I guess the original poster handled this problem or changed his priorities.
I only awakened this thread to warn people that J1708 is not simply RS485.
And to "synchronize" to a J1708 bus, you need a separate interrupt (or status) to indicate bus idle, as there
is no "sync" character in J1708. And I know of no UART that will interrupt based on a line being unchanged.
So a typical scenario is to have a separate timer that resets on every received character, and if the timer times
out prior to the next character, then you've reached the end of the current "packet".
And it gets much tougher when you decide to be a transmitter: You aren't going to be able to use standard
Microchip has a nice little driver description and source code (I had a devil of a time finding) at:
Share and Enjoy!
Simma Software's ssJ1708 source code handles idle bus detection and 18.104.22.168 compliance for ECU's which need to transmit. The Microchip assembly code isn't fully SAE J1708 compliant and should only be used for reference.
My point being: To do J1708 may require certain specific hardware capability which is not available on all target platforms.
The microchip software has some "errors', though I didn't dig deeply into the "priority" issue.
I would be interested to know why the microchip software is not compliant, other than the error I mentioned.
I am trying to implement J1708 on MCF5253. I am facing a weird problem in collision detection at bus load more than 12%(bus is loaded by sending dummy 1708 messages through another device).
I am detecting the collision by reading the each byte that is transmitted and comparing it with the actual data. If there is a collision detected controller will stop transmitting and wait for a random time and will re-transmit.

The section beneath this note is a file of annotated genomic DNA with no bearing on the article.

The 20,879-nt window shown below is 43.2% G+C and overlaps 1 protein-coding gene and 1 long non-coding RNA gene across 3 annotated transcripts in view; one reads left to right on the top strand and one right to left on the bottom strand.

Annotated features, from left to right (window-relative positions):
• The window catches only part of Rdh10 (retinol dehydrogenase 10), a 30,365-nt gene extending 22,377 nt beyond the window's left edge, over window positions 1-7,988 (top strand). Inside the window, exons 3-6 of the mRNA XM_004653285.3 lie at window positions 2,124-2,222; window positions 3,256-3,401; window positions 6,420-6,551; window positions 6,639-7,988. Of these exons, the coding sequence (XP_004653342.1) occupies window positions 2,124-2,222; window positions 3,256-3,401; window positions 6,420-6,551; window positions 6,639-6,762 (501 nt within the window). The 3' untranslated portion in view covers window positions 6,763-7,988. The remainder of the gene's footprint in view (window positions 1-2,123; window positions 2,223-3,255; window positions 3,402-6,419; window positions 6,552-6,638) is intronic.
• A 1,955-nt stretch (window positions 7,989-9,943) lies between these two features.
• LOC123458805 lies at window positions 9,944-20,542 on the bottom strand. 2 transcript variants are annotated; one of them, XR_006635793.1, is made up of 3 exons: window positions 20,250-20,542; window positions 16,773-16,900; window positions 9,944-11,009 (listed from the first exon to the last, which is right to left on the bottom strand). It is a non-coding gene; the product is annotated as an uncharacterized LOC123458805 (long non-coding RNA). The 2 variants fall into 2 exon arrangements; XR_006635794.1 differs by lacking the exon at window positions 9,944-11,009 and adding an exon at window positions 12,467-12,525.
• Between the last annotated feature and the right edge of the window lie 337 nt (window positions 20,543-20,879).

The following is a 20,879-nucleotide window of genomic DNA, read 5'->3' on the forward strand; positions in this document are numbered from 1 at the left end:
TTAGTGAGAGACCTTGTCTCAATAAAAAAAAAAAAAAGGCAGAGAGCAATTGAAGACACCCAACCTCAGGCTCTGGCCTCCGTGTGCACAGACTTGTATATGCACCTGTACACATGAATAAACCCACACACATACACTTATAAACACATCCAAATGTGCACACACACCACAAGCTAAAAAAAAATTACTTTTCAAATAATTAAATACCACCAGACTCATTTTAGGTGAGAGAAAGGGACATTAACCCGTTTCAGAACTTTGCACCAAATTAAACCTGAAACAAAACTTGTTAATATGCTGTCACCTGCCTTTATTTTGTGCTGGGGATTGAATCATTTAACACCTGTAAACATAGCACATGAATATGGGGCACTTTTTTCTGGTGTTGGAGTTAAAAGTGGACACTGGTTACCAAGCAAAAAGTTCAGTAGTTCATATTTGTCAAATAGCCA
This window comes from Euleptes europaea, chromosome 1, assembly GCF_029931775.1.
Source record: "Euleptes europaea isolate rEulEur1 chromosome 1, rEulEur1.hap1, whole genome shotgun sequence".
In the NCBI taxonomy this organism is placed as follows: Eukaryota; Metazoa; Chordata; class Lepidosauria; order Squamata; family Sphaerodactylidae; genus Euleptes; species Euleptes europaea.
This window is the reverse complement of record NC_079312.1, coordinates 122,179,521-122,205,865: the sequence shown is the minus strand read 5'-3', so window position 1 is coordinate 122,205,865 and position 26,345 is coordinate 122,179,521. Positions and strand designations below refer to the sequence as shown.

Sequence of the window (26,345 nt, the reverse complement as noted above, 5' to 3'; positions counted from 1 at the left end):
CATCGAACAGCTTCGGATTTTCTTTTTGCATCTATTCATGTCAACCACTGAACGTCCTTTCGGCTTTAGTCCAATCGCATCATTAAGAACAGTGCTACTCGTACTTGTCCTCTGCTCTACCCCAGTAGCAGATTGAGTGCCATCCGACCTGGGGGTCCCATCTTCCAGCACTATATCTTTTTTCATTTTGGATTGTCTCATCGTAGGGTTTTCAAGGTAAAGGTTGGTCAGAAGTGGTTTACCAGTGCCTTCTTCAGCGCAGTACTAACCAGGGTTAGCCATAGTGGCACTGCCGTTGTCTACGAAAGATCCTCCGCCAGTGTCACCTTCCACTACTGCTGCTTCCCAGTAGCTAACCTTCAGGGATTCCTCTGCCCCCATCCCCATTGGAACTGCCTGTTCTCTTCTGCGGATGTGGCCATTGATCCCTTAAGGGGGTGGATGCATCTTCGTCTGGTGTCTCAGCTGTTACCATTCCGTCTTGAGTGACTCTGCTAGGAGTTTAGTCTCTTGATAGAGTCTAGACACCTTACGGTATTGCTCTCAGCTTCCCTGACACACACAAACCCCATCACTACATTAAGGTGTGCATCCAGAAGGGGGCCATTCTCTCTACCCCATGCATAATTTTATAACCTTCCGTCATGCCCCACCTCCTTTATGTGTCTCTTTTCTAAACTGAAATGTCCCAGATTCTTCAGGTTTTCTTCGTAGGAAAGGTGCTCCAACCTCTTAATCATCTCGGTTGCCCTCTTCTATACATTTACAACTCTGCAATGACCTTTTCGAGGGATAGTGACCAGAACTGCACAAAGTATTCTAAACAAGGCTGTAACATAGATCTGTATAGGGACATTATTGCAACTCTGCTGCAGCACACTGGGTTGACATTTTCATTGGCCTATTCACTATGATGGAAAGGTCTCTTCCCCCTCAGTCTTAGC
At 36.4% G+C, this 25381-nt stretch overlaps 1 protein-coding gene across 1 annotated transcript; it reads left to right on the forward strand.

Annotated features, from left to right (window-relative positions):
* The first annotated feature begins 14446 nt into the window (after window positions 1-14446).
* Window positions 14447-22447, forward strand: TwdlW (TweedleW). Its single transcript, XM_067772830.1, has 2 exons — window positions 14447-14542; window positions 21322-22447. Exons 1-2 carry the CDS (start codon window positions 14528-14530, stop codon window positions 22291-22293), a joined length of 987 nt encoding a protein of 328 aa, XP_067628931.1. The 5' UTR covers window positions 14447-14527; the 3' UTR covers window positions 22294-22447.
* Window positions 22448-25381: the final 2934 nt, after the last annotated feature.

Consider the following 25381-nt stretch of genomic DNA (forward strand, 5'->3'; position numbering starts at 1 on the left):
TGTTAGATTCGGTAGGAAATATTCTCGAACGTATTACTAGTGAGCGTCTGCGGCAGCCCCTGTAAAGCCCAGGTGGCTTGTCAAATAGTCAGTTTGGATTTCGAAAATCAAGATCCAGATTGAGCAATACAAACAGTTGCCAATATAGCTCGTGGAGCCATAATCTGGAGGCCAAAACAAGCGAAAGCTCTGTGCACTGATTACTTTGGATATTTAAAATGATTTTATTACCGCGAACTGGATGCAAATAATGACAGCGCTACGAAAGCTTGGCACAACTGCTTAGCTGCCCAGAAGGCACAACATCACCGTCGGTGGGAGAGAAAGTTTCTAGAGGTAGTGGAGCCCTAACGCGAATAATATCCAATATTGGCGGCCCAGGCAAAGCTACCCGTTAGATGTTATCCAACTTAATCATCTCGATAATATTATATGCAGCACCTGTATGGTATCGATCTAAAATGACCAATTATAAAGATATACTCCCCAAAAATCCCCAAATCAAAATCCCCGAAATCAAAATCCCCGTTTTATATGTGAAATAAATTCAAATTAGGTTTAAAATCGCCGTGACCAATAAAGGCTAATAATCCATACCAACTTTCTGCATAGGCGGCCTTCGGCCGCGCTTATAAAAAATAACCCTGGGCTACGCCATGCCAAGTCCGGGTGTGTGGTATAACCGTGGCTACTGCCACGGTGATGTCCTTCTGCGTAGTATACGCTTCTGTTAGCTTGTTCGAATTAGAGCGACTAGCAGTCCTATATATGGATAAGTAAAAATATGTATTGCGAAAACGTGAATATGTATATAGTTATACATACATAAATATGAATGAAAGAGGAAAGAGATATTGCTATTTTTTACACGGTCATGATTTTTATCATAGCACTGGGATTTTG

So here is the problem - when there is a transmission of message and there is a collision on J1708 bus, controller doesn't see it as a collision and it transmits the complete message, and that leads to corrupted message on J1708 data link.
I am reading the J1708 data link using J-PRO tool connected on the bus.
I confirmed the baud rate and configuration. all are perfect.
What could be the reason for not detecting the collision by the controller?
Thanks in advance.
Are all the devices on the bus J1708 devices? You really can't effectively test a J1708 bus with a non-J1708 device.
No device should even start transmitting if there is even one bit (literally) of activity on the bus (except of course the one currently transmitting)
Hence, the only collisions should occur in the first character of the transmission, when both devices
start transmitting within the same bit time.
As MIDs should be unique, the collision should occur on the first character. The two (or more) transmitting devices
read back their first transmitted character to verify the transmission was correct.
If the read back character is not the one transmitted, transmission should cease.
If it is a match, transmission can continue. (the winner had only dominant bits where the bits transmitted differed).
If everyone got a mismatch they all back off.